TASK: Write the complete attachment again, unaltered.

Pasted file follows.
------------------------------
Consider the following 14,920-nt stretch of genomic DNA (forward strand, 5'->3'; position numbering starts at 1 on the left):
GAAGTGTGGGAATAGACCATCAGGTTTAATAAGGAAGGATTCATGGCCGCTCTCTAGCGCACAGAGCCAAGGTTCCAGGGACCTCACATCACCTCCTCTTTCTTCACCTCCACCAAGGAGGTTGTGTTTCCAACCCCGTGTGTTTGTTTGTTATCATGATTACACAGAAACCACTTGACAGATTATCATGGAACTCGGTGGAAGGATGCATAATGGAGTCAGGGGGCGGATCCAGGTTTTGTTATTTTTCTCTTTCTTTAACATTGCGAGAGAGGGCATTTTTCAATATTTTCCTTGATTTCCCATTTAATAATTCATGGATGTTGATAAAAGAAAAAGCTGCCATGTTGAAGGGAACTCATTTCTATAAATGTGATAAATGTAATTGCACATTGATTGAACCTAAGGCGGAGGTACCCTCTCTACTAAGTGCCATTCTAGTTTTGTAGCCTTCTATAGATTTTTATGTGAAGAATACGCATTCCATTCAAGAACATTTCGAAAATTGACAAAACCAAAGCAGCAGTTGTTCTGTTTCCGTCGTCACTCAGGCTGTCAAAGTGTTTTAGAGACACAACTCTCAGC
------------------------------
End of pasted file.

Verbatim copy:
Consider the following 14,920-nt stretch of genomic DNA (forward strand, 5'->3'; position numbering starts at 1 on the left):
GAAGTGTGGGAATAGACCATCAGGTTTAATAAGGAAGGATTCATGGCCGCTCTCTAGCGCACAGAGCCAAGGTTCCAGGGACCTCACATCACCTCCTCTTTCTTCACCTCCACCAAGGAGGTTGTGTTTCCAACCCCGTGTGTTTGTTTGTTATCATGATTACACAGAAACCACTTGACAGATTATCATGGAACTCGGTGGAAGGATGCATAATGGAGTCAGGGGGCGGATCCAGGTTTTGTTATTTTTCTCTTTCTTTAACATTGCGAGAGAGGGCATTTTTCAATATTTTCCTTGATTTCCCATTTAATAATTCATGGATGTTGATAAAAGAAAAAGCTGCCATGTTGAAGGGAACTCATTTCTATAAATGTGATAAATGTAATTGCACATTGATTGAACCTAAGGCGGAGGTACCCTCTCTACTAAGTGCCATTCTAGTTTTGTAGCCTTCTATAGATTTTTATGTGAAGAATACGCATTCCATTCAAGAACATTTCGAAAATTGACAAAACCAAAGCAGCAGTTGTTCTGTTTCCGTCGTCACTCAGGCTGTCAAAGTGTTTTAGAGACACAACTCTCAGC